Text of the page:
Physical therapists in Portugal write about the challenges they face in determining what qualifies as "urgent" care and suggest strategies for reducing risk of infection for the PT. Authors write, "If the COVID-19 crisis lingers for a long time, physical therapists may start shifting their practice toward therapeutic exercise and away from passive techniques that require close proximity."

    Italian Physical Therapists’ Response to the Novel COVID-19 Emergency
    Physical therapists in Italy describe how their colleagues have responded and adapted their practice in the wake of COVID-19, and share insights they have gained from their experience thus far. Physical therapists, they write, "are first and foremost health professionals and, before that, citizens who want to make their contribution to support the whole population and all the components of the health system responding to this emergency."

    From Around the Web

    Personal protective equipment for preventing highly infectious diseases due to exposure to contaminated body fluids in healthcare staff (Cochrane Database of Systematic Reviews)
    A new Cochrane systematic review found that "covering more parts of the body leads to better protection but usually comes at the cost of more difficult donning or doffing and less user comfort," and thus could increase the risk of contamination. To decrease the risk of contamination and reduce errors, authors suggest modifying PPE design to make it easier to use, following donning and doffing guidance from the Centers for Disease Control and Prevention, and providing face‐to‐face training in PPE use.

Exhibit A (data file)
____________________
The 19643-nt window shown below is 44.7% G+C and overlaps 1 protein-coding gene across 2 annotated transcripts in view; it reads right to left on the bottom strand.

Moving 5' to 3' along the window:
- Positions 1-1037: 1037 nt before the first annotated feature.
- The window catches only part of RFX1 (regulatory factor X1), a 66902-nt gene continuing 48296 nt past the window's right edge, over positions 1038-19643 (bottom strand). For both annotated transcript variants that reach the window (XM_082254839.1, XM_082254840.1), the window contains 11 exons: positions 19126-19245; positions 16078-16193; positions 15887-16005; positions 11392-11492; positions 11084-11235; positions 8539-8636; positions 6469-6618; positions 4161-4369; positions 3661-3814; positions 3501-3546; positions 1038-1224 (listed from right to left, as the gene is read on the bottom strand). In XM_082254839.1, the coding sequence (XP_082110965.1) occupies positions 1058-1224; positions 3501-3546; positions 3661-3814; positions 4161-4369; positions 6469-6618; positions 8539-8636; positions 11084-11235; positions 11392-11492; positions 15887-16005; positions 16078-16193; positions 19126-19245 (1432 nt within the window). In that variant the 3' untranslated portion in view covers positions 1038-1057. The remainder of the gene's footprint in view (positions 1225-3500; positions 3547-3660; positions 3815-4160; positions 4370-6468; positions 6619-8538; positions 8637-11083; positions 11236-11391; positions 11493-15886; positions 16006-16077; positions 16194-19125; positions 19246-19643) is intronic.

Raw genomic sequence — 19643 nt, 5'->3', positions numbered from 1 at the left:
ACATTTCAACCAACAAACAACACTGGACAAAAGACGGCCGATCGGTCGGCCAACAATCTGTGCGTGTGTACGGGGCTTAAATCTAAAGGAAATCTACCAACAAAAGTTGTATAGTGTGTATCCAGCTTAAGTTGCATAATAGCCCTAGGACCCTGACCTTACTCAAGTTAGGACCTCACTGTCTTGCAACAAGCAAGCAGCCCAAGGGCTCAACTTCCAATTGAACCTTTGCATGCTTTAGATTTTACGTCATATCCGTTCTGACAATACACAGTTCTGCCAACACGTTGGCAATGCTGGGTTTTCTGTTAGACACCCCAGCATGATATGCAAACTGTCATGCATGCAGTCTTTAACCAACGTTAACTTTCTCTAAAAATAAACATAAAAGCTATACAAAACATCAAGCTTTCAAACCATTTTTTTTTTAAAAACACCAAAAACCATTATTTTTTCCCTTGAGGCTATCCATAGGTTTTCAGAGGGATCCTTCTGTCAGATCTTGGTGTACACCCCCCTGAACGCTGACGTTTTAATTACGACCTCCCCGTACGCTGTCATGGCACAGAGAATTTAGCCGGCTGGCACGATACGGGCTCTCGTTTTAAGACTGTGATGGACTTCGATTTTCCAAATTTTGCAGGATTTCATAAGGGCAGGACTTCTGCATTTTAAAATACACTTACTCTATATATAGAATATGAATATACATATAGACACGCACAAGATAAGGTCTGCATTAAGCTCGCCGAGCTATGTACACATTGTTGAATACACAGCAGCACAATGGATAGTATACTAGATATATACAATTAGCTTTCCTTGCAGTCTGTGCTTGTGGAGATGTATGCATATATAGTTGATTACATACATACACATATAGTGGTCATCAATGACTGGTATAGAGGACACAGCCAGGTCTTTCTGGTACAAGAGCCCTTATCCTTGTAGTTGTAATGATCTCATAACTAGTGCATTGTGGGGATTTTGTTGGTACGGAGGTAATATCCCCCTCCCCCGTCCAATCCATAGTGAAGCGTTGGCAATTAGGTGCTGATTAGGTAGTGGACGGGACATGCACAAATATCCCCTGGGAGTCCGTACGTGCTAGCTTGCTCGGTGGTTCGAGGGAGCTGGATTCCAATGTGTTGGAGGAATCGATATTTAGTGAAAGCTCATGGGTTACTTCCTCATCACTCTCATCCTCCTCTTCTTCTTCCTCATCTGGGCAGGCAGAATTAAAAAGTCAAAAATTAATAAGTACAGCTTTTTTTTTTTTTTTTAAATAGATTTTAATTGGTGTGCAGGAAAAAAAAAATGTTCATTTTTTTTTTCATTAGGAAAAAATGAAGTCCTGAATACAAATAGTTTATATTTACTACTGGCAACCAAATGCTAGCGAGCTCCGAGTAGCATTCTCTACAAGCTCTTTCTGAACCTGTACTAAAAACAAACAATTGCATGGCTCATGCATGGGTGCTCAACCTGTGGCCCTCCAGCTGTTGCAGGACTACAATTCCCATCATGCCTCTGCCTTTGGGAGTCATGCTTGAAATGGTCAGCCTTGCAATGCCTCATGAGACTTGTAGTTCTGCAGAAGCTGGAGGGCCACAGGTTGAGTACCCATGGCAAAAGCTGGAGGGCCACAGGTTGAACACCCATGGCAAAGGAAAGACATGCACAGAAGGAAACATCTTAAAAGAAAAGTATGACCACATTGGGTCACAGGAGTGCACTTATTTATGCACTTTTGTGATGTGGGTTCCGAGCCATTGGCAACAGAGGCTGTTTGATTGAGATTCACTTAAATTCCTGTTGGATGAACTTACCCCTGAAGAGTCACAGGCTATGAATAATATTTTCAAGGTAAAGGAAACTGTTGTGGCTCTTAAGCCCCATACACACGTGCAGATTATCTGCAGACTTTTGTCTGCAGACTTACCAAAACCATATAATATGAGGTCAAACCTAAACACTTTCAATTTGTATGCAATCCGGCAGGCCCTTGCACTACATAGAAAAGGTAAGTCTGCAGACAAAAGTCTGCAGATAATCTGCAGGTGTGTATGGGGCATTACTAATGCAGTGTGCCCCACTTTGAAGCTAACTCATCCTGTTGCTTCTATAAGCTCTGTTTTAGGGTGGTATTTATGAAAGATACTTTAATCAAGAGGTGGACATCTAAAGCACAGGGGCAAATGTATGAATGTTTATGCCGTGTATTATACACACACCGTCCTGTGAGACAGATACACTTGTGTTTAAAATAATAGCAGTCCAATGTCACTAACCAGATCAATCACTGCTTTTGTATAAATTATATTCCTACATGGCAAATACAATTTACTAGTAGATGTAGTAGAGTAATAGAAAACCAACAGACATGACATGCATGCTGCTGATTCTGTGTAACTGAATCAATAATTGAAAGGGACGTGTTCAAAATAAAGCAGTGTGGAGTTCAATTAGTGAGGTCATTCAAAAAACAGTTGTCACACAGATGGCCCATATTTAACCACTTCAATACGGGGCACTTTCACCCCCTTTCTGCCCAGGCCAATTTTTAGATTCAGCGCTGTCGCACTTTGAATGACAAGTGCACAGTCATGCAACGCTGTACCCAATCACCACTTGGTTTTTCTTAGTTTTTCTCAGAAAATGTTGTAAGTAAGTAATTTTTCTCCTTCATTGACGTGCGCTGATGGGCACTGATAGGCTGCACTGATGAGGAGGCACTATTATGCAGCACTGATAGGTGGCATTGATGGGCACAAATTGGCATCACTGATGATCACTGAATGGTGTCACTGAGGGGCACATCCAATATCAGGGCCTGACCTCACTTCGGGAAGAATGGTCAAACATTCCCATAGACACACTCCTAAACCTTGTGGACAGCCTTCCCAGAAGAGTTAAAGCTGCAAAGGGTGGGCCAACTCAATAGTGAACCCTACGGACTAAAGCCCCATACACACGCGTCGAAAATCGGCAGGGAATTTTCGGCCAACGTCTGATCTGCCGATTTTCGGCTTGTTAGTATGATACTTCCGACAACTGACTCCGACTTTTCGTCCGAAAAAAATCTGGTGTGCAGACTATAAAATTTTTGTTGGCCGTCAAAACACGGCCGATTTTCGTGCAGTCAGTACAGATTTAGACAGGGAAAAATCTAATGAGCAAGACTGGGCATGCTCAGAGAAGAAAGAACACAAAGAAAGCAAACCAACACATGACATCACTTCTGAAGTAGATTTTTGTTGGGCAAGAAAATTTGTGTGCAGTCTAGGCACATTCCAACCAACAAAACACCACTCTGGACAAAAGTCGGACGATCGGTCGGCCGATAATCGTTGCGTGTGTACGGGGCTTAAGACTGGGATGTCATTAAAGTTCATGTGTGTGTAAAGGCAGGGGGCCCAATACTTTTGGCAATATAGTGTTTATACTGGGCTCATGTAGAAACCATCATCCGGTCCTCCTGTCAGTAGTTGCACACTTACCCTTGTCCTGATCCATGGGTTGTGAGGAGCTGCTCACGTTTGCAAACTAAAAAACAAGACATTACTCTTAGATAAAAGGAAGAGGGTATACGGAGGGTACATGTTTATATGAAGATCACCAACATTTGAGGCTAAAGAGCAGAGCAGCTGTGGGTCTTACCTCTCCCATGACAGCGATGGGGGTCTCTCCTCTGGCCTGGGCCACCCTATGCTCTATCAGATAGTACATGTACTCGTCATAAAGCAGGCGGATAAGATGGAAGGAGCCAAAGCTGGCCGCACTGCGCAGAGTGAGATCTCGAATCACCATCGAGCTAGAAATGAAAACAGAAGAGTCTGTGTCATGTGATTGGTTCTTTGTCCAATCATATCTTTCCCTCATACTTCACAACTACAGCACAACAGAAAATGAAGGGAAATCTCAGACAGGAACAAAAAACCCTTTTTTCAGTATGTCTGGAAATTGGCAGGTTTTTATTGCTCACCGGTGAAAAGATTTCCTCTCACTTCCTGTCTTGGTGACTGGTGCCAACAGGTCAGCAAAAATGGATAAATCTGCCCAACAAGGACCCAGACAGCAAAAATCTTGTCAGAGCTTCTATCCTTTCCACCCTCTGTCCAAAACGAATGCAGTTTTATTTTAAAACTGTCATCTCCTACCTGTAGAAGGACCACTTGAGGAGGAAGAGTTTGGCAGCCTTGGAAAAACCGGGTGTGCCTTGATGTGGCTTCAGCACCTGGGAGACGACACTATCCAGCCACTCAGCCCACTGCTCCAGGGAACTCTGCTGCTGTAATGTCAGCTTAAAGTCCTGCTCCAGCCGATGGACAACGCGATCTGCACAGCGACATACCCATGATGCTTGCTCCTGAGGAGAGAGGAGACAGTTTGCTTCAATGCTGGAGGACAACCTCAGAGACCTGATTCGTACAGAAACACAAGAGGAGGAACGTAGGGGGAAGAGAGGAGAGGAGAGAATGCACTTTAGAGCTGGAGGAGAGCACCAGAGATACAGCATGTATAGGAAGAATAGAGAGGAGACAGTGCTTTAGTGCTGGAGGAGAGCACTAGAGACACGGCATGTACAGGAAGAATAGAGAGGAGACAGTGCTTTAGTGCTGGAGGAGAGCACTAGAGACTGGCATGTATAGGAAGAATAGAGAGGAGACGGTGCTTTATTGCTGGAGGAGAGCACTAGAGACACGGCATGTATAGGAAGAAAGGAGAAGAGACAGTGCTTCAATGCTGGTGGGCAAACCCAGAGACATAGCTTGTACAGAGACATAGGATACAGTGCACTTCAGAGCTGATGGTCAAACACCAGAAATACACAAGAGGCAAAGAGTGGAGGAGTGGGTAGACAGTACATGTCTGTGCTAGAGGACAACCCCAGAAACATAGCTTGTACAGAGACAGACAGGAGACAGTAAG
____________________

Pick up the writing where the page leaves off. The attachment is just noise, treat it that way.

Respiratory Muscle Performance Screening for Infectious Disease Management Following COVID-19: A Highly Pressurized Situation (American Journal of Medicine)
    Researchers hypothesize that impaired respiratory muscle performance, which is linked to poorer baseline health, is "an underappreciated factor contributing to poor outcomes" in COVID-19 patients. Authors offer a theoretical patient management model to screen for impaired respiratory muscle performance and potentially intervene with respiratory muscle training. The article was funded in part through a Foundation for Physical Therapy Research scholarship awarded to lead author Richard Severin, PT, DPT, board-certified clinical specialist in cardiovascular and pulmonary physical therapy, made possible through a donation from APTA.

    The role of physical and rehabilitation medicine in the COVID-19 pandemic: the clinician’s view (Annals of Physical Medicine & Rehabilitation)
    In a letter to the editor, authors describe the effects of COVID-19 on the respiratory system and central nervous system, as well as virus-related cognition, deconditioning, critical illness-related myopathy and neuropathy, dysphagia, joint stiffness and pain, and psychiatric problems. They also provide suggestions for how rehabilitation could be modified in light of social distancing and in consideration of a patient's condition.

    Extracellular superoxide dismutase, a molecular transducer of health benefits of exercise (Redox Biology)
    Authors review the literature on an antioxidant, extracellular superoxide dismutase (EcSOD), and the role it plays in protecting organ systems from oxidative stress and related disease conditions. Because studies have shown that exercise can increase the production of EcSOD, authors propose that endurance exercise could help protect against cardiovascular disease, pulmonary disease including ARDS, and multiple organ dysfunction syndrome.

    COVID-19: A Time for Alternate Models in Cardiac Rehabilitation To Take Center Stage (Canadian Journal of Cardiology)
    Authors of an editorial propose a care delivery model of "technology-driven cardiac rehabilitation" that includes a wide array of technologies, including smartphones, mobile apps, websites, and wearable sensors.

    Neurologic Features in Severe SARS-CoV-2 Infection (New England Journal of Medicine)
    In a correspondence, physicians in Strasbourg, France, share their observations on 58 patients admitted to the hospital who developed ARDS due to COVID-19. In these patients, authors found that ARDS was linked to encephalopathy, agitation and confusion, and corticospinal tract signs.